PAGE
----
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dc.contributor.authorTai, Cae Ryn
dc.description.abstractScholars have often cited the establishment of a common vernacular language as the harbinger of nationalism in colonised countries. Resultantly, research on colonial Malaya has quoted Bahasa Melayu (Malay) as the logical choice of language for this developing nation. However, colonial Malaya was a multi-racial society. In much of current literature, scholars have thus chosen to study these racial groups in isolation, and in light of the respective colonial or vernacular sources. Consequently, and rather ironically, the perspectives of the educated class of Malayans is overlooked. Therefore, this paper aims to bring to the table the perspectives from the Malaya Tribune, a newspaper specifically catered to the English-speaking elite Asians of Malaya. The Tribune is a unique platform that speaks for these elites who shared a common colonial education while understanding and expressing the sentiments of their own respective vernacular communities. Therein lies its value. In examining this daily, contentions among the elite Malayans regarding language show that the simplistic association of Malay as logical for Malaya was actually much more complex. The discussions in the Tribune from the 1920s–1940s are thus a strong proponent of the supposition that current historical narratives are lacking in multidimensionality, ergo requiring re-examination.en_US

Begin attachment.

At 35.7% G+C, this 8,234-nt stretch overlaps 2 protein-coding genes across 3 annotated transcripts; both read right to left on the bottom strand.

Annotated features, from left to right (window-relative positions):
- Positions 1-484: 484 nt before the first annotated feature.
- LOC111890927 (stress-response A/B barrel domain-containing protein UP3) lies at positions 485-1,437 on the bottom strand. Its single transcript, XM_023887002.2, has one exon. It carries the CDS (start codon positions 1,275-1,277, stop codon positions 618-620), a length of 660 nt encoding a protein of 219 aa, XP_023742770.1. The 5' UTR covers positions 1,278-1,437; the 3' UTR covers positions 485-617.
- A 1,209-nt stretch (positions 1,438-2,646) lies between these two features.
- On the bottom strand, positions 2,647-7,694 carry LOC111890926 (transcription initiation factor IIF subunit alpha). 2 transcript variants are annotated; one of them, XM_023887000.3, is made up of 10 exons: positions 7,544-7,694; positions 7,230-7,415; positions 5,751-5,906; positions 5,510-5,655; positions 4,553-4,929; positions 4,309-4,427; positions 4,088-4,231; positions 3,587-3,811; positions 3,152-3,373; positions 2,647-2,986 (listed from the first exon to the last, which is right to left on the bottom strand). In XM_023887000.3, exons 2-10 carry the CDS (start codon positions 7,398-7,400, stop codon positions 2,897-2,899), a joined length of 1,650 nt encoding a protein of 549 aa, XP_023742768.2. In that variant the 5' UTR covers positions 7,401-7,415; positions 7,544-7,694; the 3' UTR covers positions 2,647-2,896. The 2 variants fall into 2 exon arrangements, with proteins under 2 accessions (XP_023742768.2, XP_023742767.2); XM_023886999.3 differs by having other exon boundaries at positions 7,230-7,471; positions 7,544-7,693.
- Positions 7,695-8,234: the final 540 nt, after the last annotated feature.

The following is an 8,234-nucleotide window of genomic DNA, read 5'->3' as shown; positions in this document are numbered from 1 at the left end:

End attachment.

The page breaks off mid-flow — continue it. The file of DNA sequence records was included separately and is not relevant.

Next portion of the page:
dc.format.extent73 p.en_US
dc.rightsNanyang Technological University
dc.titleMalay for Malaya? Re-examining language debates in colonial Malaya from the 1920s–1940sen_US
dc.typeFinal Year Project (FYP)en_US
dc.contributor.supervisorVan Dongen Elsen_US
dc.contributor.schoolSchool of Humanitiesen_US
dc.description.degreeBachelor of Arts in Historyen_US
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